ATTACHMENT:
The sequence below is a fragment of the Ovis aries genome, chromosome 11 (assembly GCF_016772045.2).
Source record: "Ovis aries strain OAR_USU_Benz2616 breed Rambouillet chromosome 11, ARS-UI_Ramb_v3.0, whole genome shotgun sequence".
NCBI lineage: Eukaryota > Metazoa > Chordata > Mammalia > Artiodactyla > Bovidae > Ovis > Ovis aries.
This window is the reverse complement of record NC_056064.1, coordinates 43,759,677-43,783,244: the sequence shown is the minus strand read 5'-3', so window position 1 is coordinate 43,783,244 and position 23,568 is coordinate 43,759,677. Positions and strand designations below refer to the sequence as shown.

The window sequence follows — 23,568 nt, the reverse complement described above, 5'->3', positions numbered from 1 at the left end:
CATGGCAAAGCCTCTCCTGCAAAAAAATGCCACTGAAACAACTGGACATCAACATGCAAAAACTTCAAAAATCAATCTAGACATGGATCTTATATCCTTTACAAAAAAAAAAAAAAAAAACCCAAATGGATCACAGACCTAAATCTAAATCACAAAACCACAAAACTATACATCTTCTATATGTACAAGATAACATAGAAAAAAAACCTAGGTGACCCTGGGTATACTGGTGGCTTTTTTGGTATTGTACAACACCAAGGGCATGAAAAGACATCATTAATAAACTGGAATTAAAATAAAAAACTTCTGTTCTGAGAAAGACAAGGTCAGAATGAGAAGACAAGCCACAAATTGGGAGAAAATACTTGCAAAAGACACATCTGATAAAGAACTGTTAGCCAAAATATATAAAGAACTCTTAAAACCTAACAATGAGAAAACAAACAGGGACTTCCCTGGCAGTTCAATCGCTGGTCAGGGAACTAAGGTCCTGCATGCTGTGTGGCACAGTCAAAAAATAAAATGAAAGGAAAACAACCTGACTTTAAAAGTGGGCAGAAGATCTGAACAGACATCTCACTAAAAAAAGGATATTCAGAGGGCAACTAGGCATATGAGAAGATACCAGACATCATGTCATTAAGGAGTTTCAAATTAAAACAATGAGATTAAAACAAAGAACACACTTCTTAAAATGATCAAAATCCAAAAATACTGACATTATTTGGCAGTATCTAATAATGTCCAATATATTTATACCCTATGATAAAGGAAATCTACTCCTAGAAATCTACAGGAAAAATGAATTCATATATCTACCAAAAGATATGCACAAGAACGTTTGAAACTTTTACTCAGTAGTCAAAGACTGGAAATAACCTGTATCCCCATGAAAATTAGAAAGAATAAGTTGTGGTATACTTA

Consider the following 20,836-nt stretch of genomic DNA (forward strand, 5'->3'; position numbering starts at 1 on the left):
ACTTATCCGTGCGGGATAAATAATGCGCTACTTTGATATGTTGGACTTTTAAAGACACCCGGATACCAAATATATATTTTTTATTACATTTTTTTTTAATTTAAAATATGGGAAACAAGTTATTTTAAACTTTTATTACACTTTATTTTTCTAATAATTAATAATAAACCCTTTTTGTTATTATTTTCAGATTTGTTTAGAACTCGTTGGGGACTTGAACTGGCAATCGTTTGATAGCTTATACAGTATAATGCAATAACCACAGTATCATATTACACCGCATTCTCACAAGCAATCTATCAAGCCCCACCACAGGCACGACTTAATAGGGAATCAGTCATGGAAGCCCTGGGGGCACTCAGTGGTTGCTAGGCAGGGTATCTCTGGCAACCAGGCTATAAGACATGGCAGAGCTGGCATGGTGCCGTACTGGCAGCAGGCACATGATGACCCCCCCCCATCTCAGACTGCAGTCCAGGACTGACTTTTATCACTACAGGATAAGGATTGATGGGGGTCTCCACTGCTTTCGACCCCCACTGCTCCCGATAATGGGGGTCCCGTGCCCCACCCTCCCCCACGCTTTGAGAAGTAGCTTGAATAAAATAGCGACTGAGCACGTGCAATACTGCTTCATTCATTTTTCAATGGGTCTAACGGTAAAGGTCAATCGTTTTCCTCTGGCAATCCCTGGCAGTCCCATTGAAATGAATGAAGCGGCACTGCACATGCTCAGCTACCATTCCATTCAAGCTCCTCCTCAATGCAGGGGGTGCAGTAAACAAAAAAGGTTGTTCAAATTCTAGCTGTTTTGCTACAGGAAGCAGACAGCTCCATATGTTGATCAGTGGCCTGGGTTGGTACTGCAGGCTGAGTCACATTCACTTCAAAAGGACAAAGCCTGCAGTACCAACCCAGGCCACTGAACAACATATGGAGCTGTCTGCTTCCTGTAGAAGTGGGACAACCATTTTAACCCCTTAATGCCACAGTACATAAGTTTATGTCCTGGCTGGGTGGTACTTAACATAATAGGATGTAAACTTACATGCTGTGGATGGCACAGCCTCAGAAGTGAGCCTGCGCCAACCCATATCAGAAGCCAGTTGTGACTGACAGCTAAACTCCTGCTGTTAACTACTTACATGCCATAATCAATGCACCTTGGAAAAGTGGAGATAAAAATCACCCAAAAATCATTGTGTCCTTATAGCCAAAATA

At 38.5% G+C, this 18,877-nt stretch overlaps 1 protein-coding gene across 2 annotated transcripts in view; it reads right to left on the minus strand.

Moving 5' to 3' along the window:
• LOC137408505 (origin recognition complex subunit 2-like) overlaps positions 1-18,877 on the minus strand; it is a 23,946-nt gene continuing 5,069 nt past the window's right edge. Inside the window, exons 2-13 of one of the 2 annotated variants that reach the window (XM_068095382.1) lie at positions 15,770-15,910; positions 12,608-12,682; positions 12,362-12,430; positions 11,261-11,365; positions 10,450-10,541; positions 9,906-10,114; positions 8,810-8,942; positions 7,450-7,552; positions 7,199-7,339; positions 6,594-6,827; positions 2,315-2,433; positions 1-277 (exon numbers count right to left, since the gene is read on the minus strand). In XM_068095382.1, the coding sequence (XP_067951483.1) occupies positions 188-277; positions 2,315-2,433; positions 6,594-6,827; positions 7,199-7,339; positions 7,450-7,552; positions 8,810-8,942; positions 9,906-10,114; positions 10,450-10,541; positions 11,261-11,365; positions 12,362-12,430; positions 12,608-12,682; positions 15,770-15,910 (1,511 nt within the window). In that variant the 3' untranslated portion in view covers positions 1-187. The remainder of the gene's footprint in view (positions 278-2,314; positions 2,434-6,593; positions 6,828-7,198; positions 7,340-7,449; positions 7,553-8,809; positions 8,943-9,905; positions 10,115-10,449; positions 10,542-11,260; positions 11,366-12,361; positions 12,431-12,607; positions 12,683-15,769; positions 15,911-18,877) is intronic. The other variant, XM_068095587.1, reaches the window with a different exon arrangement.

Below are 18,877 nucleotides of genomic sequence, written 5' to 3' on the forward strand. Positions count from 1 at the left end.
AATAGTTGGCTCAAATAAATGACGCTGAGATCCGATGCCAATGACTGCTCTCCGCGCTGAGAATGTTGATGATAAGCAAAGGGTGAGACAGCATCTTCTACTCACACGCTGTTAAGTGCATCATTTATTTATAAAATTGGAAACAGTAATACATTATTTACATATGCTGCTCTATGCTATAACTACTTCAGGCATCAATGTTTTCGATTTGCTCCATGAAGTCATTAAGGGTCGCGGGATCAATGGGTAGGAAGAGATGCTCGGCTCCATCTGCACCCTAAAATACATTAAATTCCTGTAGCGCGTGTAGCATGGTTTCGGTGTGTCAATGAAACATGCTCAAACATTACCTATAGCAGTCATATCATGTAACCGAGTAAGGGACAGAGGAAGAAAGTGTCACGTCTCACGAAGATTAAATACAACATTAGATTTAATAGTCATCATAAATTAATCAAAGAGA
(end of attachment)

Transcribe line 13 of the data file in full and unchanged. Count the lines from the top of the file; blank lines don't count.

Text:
AATAGTTGGCTCAAATAAATGACGCTGAGATCCGATGCCAATGACTGCTCTCCGCGCTGAGAATGTTGATGATAAGCAAAGGGTGAGACAGCATCTTCTACTCACACGCTGTTAAGTGCATCATTTATTTATAAAATTGGAAACAGTAATACATTATTTACATATGCTGCTCTATGCTATAACTACTTCAGGCATCAATGTTTTCGATTTGCTCCATGAAGTCATTAAGGGTCGCGGGATCAATGGGTAGGAAGAGATGCTCGGCTCCATCTGCACCCTAAAATACATTAAATTCCTGTAGCGCGTGTAGCATGGTTTCGGTGTGTCAATGAAACATGCTCAAACATTACCTATAGCAGTCATATCATGTAACCGAGTAAGGGACAGAGGAAGAAAGTGTCACGTCTCACGAAGATTAAATACAACATTAGATTTAATAGTCATCATAAATTAATCAAAGAGA